Of course, the transit riders of Guelph were not a happy bunch last week when news came down that again this summer there will be service cuts and a fare increase, but they weren't the only ones. Indeed, the people driving those buses aren't happy either, and neither are their union reps.
I talked to Amalgamated Transit Union (ATU) Local 1189 President Gary Daters on the phone today about an investigation started by his union as to how the City decided to target, once again, the local transit service for cuts, and why they're doing it in a year where spending seems to be going up. And more than that, how can the City propose another service cut just a day after the union ratified an agreement that promised no more service cuts?
“We negotiated a contract under the understanding that there would be no service cuts this year," explained Daters. "We ratified the vote on January 30th and the next day we were informed that there would be service cuts. We questioned that, and we were told even last year that it would only be a one time deal.”
As well, according to Daters, his union is looking into the possibility that a motion to make the 30-minute summer schedule permanent, regardless of budgeting issues, is being brought before council.
Adding to the union's cynicism of the City's intentions is the fact that Daters and other members in union leadership didn't find out about the proposed cuts and fare hike until the day after the new three-year union contract was ratified, the same day that City Council got its first look at the proposed 2011 budget. Daters was called for a meeting with transit's general manager January 31st, but was unable to attend. Daters read about the budget's impact on transit the next morning in the newspaper.
“Our goal is to keep 20-minute service in the summer time so that the public won’t be inconvenienced and also there won’t be any layoffs on our part," Daters added. "Last year it was a tough summer, people were missing their transfers and there was a strain on the drivers that were here.”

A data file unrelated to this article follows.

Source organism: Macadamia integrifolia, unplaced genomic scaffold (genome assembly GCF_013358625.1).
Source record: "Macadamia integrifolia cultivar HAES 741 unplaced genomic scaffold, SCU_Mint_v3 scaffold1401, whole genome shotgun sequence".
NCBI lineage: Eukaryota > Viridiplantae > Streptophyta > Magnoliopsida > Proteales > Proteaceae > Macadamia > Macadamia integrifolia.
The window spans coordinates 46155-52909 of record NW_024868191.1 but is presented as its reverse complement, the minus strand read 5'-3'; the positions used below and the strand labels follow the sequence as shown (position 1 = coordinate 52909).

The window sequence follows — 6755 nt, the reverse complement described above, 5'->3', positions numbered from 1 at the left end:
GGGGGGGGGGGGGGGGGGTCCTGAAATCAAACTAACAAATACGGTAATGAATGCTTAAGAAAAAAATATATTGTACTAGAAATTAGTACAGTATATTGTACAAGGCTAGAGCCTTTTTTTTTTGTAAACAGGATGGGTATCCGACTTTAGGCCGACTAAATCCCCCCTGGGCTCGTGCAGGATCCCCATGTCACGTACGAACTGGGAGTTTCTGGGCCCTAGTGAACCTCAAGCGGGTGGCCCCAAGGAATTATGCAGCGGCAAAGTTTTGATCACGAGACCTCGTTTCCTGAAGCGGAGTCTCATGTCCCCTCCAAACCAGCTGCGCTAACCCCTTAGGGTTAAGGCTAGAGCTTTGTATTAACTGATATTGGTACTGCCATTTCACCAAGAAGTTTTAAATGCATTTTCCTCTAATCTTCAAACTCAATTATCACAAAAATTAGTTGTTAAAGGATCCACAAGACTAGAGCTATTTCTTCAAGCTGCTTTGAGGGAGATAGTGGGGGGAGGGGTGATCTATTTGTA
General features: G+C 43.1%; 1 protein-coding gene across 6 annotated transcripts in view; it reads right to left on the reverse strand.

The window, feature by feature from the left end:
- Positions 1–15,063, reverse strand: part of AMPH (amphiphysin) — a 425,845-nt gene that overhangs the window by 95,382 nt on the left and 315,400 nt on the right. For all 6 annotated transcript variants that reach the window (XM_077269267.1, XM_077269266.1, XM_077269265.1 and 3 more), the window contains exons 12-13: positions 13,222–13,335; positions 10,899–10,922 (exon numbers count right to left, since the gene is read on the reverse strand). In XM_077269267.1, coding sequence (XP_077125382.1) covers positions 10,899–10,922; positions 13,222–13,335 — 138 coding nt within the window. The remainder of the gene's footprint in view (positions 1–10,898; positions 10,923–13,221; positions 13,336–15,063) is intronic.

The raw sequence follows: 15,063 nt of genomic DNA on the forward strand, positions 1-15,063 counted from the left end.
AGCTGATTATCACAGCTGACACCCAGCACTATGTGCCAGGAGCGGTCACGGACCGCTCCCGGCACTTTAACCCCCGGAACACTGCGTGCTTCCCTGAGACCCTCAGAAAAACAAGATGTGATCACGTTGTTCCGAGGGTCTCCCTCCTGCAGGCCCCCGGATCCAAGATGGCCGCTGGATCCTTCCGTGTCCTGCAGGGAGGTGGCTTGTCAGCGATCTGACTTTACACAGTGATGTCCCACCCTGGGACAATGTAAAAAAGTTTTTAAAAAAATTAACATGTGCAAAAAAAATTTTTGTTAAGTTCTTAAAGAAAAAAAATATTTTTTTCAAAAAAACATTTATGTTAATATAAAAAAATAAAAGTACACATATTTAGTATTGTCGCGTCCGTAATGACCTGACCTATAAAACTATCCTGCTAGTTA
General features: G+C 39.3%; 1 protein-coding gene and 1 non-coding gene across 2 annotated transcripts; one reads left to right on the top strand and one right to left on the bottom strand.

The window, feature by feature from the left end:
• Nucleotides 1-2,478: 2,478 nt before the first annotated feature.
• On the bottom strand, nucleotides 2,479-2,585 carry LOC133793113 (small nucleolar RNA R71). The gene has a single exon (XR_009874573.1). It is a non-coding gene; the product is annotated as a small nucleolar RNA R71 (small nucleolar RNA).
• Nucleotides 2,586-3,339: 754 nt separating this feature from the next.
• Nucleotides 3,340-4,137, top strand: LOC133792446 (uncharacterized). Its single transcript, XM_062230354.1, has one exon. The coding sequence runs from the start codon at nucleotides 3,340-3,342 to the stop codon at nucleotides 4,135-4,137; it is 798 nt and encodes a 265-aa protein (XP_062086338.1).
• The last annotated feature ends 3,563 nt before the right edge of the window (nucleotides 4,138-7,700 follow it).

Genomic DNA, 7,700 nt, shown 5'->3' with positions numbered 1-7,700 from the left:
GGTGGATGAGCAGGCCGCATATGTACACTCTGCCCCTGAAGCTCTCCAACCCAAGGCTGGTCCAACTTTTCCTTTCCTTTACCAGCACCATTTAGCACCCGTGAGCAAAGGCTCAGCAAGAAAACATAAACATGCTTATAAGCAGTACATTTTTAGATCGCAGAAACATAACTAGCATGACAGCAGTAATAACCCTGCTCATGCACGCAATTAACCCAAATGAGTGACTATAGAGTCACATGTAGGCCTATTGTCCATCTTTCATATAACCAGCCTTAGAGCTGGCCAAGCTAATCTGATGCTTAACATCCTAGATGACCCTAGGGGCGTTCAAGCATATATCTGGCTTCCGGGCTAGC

Originally, the 2010 budget called for 30 transit workers to be laid off for June and July and an additional five workers laid off in August when service was cancelled on Sundays. The reality though was that only 20-22 workers ended up being laid off and while Daters hasn't seen or heard about any hard numbers in terms of layoffs for this year, if 20-minute service is suspended for three months they will be inevitable.
“I’ve talked to many who were laid off last year already and they’ve said that this time, if there’s another layoff [then they won't come back] because they can’t afford to work nine months of the year,” he said. Five workers didn't return after last summer's layoffs, and according to Daters it costs $10,000 per driver to train new people to pilot the city's fleet.
“So not only did they have reduced service during the summertime, but in the fall they didn’t have enough people so they ended up having to cut runs everyday,” Daters adds.
While not being talked about as much, Daters isn't pleased that statutory holiday service has continued to be put on the back-burner. “That’s a big issue as well," he said. "I don’t know what kind of feedback City Hall got, but I know it had a lot of people upset and that’s something that we don’t mind doing.”
In the hope to build support for transit and to hopefully overturn the decision to cut service and increase fares, the ATU Local is asking for public support. Additionally, the ATU is putting together a presentation for the February 22nd council meeting and Daters says that he's been in communication with other local groups making presentations to City Council during their deliberations. Daters is asking transit users to make their displeasure heard with their councillor.
(Scroll down to see the ATU's press release.)
“This will be the second year in the row where they’ve raised fares and cut service," says Daters. "I was just talking to the a Director of the Council of Canadians and he doesn’t know of any other transit company that is cutting back, or cutting service. And that’s the question he asked me, 'Why is Guelph doing it?' And that’s a question that needs to be asked of the Mayor and Council members.”